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Grapefruits

Convicted animal killer to be released in months

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I want to first make a disclaimer that the reasons I am about to provide are based on my own beliefs. These aren't official, documented reasons for why psychopaths are not placed in mental health facilities. I don't believe there is any documented reason. So, my explanation I provide is not something I stand by unequivocally. At the current time, this is what I believe.

The main reason why psychopaths are not put into mental health facilities:

Because psychopathy is not in the DSM, there is no real ground to stand on to suggest that this is an identified personality disorder. Certifying someone under the Mental Health Act requires that the certification be based on someone with a known disorder. Since psychopathy, while widely regarded as a personality disorder, does not exist within the DSM, they cannot be classified, which makes certification (i.e. hospitalization) not possible.

Secondary reasons:

(a) Related to the first point, the assessment of psychopathy is still in its infancy (relative to other mental disorders). Moreover, there is a lot of debate surrounding (1) what are the key components of psychopathy, and (2) how do we measure these components? Currently, Dr. Robert Hare's PCL-R is considered the gold standard as a measure of psychopathy. Yet, there is mountains of criticism regarding this instrument, particular its overemphasis on behavioural characteristics.

The reason why this is an issue for certification into a mental hospital is that, if we are not yet sure what the best way to measure psychopathy is, should we really be certifying an individual based on their psychopathy diagnosis? What if it isn't accurate? What if they are just bordering on the cut score for psychopath/non-psychopath? Without an official DSM criteria to stand on, it is a bit of a risk to be fully confident in saying, in every case, that "yes, this person is a psychopath".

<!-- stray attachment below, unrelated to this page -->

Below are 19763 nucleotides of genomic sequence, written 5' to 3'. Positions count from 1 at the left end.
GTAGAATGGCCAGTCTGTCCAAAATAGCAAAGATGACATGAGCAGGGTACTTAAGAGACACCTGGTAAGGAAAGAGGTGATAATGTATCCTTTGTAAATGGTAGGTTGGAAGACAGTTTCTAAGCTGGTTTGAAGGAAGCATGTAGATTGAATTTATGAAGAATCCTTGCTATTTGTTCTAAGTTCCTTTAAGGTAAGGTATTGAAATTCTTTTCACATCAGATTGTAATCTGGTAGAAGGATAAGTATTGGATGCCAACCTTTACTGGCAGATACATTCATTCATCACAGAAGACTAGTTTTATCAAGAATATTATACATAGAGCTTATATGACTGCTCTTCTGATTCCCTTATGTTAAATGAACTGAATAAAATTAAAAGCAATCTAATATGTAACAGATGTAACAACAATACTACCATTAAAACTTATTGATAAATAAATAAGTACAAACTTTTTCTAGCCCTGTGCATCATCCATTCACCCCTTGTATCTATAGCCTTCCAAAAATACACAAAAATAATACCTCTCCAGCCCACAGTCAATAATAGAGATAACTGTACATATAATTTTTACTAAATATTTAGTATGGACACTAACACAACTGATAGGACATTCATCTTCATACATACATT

(b ) Stigma. Related to point (a), psychopathy carries with it connotations that are far worse than saying someone is, for example, schizophrenic. Schizophrenia can be managed. Psychopathy cannot. If you are going to say that someone is a psychopath, that is a label that they will carry forever, and people will (and rightfully so) give up on the idea of treating them. However, as mentioned in point (a), what if our diagnosis was wrong?

( c) Hospital Management. At times, it must be hell on earth to be a nurse in a mental health facility. Throw psychopathy into the mix, and nurses would probably be begging for hell. Psychopaths would pose a risk to other patients/inmates and staff. Additionally, psychopaths would probably have a negative impact on the ability of hospitalized non-psychopaths to receive adequate treatment. For psychopaths, they are better off incarcerated in prisons, not in mental health facilities, IMO.

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I'd hit it, crazy in the head, crazy in bed FTW!

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I'd hit it, crazy in the head, crazy in bed FTW!

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She looks like an animal.

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Ok so what is needed is better tools to assess if someone is a danger to society or not and I can understand wanting to have that under control before one is arbitrarily tossed into jail.

However what you should as a group be lobbying for at least is that when one is clearly high scoring and with clear evidence that they intend to follow through on things (such as the case of people like the subject here who was already in jail for violence). In others words its understandable to not just pull people in off the streets but when they already have a violent criminal history perhaps those two things together will help zero in on the most critical people.

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She's been released:

http://www.cbc.ca/news/canada/british-columbia/story/2013/01/07/bc-kayla-bourque-released.html

A former Simon Fraser University student who was convicted of torturing and killing animals and admitted to wanting to kill homeless people has been released from jail and will live in Vancouver.

Kayla Bourque, 23, was convicted in November of causing unnecessary pain, suffering or injury to animals, willfully and without lawful excuse killing animals and possessing a weapon for a dangerous purpose. Child pornography charges she was facing were stayed.

The former SFU criminology student has admitted to taking delight in killing animals and fantasizing about shooting homeless people. Several psychologists who interviewed Bourque found she showed no remorse or insight into her crimes.

On Monday morning, Corrections Canada confirmed Bourque was released on probation after serving about eight months in custody.